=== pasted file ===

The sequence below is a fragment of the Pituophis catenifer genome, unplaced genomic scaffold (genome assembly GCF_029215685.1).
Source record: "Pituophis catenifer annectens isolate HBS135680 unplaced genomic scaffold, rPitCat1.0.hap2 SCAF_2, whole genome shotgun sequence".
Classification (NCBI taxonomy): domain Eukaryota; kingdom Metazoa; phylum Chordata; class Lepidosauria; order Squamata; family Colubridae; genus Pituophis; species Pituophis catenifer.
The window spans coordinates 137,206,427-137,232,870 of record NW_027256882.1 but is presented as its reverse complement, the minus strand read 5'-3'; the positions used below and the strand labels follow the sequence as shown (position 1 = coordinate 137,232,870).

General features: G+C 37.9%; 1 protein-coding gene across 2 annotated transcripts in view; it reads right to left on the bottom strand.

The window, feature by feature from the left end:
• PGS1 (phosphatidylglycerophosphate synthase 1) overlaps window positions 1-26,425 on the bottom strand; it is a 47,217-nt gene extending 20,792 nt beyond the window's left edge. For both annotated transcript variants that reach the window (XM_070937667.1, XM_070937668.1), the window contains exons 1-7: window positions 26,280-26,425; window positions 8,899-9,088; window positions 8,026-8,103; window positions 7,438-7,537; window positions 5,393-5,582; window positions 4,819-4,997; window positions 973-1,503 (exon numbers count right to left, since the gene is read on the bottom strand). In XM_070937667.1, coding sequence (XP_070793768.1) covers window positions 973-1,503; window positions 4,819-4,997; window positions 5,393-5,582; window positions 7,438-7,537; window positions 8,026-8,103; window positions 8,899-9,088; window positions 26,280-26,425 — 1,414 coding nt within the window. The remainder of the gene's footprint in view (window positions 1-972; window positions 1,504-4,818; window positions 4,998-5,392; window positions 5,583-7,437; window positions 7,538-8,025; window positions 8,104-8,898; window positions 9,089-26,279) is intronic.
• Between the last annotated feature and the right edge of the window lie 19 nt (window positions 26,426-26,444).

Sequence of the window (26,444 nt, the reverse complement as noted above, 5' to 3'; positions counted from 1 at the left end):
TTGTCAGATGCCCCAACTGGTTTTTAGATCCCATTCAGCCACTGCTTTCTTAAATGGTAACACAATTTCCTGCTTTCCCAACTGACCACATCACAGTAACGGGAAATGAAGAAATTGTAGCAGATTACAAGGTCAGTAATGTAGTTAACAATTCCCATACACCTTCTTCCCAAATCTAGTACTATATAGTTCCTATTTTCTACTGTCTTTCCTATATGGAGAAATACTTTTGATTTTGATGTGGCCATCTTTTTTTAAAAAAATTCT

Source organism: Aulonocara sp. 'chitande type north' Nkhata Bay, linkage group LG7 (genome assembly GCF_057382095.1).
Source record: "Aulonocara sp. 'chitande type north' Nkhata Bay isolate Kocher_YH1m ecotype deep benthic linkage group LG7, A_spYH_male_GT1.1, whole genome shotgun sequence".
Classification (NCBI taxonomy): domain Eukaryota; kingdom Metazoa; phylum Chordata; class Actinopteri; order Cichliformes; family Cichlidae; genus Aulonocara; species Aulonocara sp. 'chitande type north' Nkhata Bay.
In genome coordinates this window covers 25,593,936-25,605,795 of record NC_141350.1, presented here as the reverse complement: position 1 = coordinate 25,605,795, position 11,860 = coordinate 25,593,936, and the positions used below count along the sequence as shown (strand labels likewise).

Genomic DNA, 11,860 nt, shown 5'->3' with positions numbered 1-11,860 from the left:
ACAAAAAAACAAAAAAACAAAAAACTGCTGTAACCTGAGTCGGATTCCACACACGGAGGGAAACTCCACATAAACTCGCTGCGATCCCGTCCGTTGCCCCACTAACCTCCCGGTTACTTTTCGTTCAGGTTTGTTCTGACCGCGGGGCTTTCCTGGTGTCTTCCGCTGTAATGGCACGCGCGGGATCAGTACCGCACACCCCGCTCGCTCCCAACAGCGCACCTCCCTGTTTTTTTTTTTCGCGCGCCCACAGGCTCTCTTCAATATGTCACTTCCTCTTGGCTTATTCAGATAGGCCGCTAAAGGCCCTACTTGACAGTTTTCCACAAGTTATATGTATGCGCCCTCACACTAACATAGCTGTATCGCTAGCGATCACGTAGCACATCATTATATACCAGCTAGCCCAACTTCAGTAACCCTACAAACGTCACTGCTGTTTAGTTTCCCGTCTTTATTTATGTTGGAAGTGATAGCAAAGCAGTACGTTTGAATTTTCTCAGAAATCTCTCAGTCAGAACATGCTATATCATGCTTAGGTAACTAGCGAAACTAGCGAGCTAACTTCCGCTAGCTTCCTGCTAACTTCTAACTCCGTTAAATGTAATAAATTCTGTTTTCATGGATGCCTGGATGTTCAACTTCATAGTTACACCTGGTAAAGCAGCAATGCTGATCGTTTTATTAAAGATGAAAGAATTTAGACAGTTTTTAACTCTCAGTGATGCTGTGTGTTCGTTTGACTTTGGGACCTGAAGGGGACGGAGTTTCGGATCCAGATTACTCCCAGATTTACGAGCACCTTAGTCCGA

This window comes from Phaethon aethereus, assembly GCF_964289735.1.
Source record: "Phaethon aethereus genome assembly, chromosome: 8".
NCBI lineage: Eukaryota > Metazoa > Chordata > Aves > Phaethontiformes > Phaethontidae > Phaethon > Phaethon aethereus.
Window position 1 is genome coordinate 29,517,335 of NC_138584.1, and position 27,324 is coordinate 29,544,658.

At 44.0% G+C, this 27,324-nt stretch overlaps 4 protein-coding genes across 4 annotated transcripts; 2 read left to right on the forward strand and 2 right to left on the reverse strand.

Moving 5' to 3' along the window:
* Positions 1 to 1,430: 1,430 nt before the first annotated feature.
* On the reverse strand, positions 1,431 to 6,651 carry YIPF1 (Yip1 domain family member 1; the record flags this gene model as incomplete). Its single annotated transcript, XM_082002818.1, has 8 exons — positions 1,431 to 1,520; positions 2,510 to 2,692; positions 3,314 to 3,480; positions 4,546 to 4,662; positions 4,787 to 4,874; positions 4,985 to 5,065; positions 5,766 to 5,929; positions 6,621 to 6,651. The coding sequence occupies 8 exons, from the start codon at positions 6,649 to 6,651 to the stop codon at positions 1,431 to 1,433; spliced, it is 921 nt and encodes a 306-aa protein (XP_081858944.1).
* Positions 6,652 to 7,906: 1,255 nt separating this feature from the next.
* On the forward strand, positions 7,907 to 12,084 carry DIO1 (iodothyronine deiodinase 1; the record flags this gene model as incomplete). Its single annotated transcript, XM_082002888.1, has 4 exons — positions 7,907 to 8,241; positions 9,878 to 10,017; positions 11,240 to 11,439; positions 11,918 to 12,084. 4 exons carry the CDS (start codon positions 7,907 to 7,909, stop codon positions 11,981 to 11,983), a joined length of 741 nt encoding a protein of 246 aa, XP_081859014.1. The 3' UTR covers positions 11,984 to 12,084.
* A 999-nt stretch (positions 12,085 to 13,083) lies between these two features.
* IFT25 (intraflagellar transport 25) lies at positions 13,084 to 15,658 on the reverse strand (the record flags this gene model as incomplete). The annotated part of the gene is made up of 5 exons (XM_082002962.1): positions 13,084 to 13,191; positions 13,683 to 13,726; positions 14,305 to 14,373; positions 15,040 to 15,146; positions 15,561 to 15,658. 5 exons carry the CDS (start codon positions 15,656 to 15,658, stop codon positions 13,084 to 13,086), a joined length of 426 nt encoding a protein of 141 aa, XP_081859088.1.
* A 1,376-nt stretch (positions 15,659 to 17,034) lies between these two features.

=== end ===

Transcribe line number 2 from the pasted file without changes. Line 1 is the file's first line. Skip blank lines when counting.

Source record: "Pituophis catenifer annectens isolate HBS135680 unplaced genomic scaffold, rPitCat1.0.hap2 SCAF_2, whole genome shotgun sequence".